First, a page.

Out, darned Spot!


Help pet owners kick pet stains-before they boot their kitties and puppies to the curb. Offer effective solutions to keep pet owners' homes looking-and smelling-clean to preserve their relationships with their furry friends.

Let's get real for a moment: House soiling is the No. 1 behavior problem of pets. Accidents are serious, and it's easy for pet owners to be dismayed by them. That's why it's so important to remind clients that they've brought an animal into the house, out of its natural outdoor environment and elimination habits. Although cats may easily use the litter box and dogs can be housebroken, accidents may occur.

To veterinary professionals, cleaning urine, feces, or vomit from carpet or rugs looks like a simple problem, but your work in offering support and guidance on properly cleaning and removing pet stains and odors can keep pet owners happy with their furry friends, helping maintain the pet-owner bond.

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Keep it clean and odor-free

Start by teaching pet owners that thorough cleaning is important to remove messes, odor, and potentially harmful bacteria. Offer this advice to help minimize the mess:

  • Teach clients to clean up quickly after soiling, if possible. This not only removes the contaminants but also keeps the spot from becoming a stain. Working on soiled areas soon after the accident reduces the risk the carpet will be permanently discolored and helps thoroughly eliminate odor. Remind pet owners that odor is more than offensive; it also may draw the pet back to soil the area again.

  • Discuss how the liquid from urine, feces, or vomit will not only penetrate the carpet, but also saturate the padding and flooring below. The dirt needs to be removed from the entire area and depth. If the pet owner sees a six-inch area at the carpet surface, the liquid might create a 12-inch soiled area down below. Once the client applies a cleaning solution, it's important to rinse the residual solution and dry it thoroughly. Using a wet-vac or cleaning vacuum cleaner can help to completely clean and dry the area, and cleaning and spot stain removal products can help deodorize the area.

  • Remind clients to totally remove contaminants and odors. Before cleaning, pet owners should realize that carpet types—wool, synthetic, cotton, and so on—clean differently. Nylon is more stain-resistant, especially if treated with a stain and durable water repellent. Some stains need hot or cold water, and some need enzymes to dissolve proteins, detergents to clean, and surfactants or other ingredients to help dissolve and remove staining ingredients.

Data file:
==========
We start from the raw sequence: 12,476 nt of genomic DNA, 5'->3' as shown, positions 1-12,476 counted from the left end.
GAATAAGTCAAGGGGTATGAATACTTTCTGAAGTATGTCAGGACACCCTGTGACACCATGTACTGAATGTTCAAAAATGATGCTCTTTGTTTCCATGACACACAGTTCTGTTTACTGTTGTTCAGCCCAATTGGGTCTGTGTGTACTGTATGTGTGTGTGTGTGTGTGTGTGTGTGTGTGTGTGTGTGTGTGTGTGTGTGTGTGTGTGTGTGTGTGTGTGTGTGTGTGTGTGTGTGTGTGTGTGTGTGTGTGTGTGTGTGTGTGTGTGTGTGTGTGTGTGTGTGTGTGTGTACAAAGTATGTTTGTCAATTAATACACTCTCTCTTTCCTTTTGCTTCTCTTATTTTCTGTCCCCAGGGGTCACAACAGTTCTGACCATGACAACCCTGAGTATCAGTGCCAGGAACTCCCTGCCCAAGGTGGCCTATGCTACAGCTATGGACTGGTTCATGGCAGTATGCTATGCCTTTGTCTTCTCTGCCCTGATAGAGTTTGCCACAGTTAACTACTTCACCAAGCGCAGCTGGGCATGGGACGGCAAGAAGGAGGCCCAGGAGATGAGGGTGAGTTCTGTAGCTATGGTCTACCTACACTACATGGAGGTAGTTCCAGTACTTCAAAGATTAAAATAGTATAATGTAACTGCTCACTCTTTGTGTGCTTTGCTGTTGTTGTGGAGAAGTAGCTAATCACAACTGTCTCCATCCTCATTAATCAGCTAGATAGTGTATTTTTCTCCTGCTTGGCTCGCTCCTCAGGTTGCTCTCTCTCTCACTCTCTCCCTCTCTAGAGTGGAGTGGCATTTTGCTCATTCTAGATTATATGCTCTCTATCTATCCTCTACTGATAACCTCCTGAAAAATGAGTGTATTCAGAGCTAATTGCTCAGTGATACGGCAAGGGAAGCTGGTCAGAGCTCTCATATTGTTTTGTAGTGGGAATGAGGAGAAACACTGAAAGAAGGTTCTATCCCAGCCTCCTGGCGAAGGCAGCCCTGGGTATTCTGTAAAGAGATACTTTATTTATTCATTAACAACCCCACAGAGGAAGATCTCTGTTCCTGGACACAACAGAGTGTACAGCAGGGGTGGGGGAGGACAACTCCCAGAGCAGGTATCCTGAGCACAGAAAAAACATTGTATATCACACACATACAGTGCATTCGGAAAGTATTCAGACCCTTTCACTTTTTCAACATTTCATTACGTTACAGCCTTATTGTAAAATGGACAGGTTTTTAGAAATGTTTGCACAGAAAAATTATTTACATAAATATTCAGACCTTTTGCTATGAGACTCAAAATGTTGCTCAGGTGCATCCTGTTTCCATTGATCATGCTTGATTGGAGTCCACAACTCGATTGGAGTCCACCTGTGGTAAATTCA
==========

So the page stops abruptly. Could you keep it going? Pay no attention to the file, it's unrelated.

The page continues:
• Offer a quick how-to for effective stain and odor removal. To clean, the client must first remove the solid material with a spoon or spatula, working from the outside of the soiled area to keep from spreading the mess. Next, they will absorb the liquid by blotting—not rubbing—with a clean cloth or paper towel. It doesn't need to be a white towel, as long as the color won't fade onto the spot. Old towels work really well, even if they're colored. Once pet owners remove the majority of solid material, they can use a cleaning product to complete the job. Even with a cleaning vacuum, it's important to first remove the solids. Depending on the stained material, the pet owner may use cold water or a vinegar solution before using a cleaning product.

A quick word on products

A stain remnant might show, especially on a light-colored carpet. Repeated cleaning and rinsing might help. Toweling will help to thoroughly remove the stain. After a while, the stain might wick up from deeper in the carpet, padding, or flooring and show a stain at the surface, even a few weeks later. Extracting all the material, cleaner, and water from the carpet will help. It will also help keep the padding and flooring from being damaged.

Remind pet owners that Berber or looped carpet can be most difficult to clean. Although it wears better, it tends to hold stains, trapping the material in the tightly woven carpet fibers.

How to clean urine, feces, and vomit

In some cases, it may be important to give pet owners a quick primer on the two types of reactions that can take place between chemicals in animal urine and the carpet fibers and dyes. The first is immediately noticeable, as the urine may discolor the fiber dyes as soon as it contacts the carpet. The second reaction occurs slowly and may take several days or weeks to develop. It can result in permanent color change and weaken or destroy the fibers.

Decomposing urine also can produce an offensive odor. Remind pet owners that it's important to immediately absorb as much of the urine liquid as possible and treat the area with a standard detergent solution. Absorb this into toweling, blot with the standard vinegar solution, and towel dry as possible. (See "Sudsy solutions" for detergent and vinegar recipes.) Then place towels weighted down on the area and leave them for a few hours.